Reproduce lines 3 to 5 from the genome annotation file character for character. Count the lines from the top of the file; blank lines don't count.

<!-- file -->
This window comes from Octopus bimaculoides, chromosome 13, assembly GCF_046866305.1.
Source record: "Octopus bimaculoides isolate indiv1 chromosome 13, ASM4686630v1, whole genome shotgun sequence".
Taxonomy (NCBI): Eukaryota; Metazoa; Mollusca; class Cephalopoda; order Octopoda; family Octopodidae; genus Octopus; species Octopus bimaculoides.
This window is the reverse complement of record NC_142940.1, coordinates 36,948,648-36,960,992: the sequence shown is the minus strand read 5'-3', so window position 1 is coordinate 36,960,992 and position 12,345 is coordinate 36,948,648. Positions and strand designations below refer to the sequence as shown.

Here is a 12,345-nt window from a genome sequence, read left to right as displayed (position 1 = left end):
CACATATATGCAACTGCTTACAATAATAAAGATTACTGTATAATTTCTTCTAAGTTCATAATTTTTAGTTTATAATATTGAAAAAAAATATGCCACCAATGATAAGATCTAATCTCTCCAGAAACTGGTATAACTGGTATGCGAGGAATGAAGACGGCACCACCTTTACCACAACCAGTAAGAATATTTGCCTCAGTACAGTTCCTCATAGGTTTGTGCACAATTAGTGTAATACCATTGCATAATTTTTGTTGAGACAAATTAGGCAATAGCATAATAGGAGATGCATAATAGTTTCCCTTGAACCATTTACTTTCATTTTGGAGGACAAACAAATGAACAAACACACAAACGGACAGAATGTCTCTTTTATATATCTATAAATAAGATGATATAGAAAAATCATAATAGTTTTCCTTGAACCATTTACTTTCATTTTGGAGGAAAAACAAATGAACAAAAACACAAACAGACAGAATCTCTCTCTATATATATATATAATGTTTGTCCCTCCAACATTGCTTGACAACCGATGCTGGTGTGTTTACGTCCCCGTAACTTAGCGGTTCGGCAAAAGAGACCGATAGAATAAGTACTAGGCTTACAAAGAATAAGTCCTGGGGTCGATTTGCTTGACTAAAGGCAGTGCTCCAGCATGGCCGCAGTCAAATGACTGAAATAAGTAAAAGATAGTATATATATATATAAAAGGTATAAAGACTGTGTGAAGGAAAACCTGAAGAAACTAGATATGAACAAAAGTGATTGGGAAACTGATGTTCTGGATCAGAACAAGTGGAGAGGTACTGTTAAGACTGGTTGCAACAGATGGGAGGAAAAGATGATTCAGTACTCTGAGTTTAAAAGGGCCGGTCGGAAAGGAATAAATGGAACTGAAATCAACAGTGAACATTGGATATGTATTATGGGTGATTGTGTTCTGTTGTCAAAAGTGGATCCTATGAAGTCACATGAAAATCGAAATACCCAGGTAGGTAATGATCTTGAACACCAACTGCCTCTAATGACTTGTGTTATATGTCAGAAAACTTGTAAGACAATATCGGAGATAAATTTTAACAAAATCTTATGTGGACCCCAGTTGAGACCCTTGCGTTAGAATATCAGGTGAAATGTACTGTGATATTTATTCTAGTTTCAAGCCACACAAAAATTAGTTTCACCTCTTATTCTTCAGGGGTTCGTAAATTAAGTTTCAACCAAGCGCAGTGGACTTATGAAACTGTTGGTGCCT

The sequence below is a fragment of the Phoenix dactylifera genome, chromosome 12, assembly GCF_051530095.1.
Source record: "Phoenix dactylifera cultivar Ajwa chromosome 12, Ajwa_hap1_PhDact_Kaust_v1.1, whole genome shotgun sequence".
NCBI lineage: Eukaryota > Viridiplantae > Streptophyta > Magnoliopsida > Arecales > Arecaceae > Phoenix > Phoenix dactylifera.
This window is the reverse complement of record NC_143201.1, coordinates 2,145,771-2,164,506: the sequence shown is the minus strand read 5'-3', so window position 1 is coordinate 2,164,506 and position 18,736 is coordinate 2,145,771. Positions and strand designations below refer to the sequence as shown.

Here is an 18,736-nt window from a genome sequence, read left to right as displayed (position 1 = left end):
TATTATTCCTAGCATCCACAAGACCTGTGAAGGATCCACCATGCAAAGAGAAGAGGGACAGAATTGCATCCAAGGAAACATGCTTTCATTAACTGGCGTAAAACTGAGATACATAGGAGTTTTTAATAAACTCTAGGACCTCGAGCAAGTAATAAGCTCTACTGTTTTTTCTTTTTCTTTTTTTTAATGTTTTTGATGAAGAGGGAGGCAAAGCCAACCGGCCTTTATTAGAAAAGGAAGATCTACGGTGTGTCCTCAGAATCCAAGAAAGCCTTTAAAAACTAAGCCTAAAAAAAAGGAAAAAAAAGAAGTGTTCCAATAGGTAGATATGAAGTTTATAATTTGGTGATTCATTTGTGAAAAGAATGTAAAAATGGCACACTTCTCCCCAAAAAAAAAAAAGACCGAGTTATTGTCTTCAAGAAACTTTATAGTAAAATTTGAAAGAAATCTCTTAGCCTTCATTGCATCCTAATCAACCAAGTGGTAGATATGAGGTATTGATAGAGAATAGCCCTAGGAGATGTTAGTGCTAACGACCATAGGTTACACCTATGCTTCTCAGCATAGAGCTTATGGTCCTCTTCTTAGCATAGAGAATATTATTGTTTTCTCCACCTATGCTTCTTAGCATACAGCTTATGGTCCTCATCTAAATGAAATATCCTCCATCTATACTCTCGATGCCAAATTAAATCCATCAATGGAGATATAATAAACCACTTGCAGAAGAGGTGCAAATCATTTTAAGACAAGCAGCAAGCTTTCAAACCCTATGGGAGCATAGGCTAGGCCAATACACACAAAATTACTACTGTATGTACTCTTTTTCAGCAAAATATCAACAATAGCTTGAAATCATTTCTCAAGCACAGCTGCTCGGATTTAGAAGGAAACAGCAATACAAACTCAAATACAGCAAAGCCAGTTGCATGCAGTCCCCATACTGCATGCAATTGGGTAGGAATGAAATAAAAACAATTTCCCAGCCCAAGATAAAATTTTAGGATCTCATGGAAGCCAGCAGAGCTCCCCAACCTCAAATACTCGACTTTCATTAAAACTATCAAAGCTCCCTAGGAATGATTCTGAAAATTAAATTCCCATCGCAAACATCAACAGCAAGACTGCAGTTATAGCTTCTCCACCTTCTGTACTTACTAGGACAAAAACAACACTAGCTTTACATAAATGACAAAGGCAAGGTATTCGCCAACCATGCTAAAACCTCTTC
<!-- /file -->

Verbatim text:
Taxonomy (NCBI): Eukaryota; Metazoa; Mollusca; class Cephalopoda; order Octopoda; family Octopodidae; genus Octopus; species Octopus bimaculoides.
This window is the reverse complement of record NC_142940.1, coordinates 36,948,648-36,960,992: the sequence shown is the minus strand read 5'-3', so window position 1 is coordinate 36,960,992 and position 12,345 is coordinate 36,948,648. Positions and strand designations below refer to the sequence as shown.

Here is a 12,345-nt window from a genome sequence, read left to right as displayed (position 1 = left end):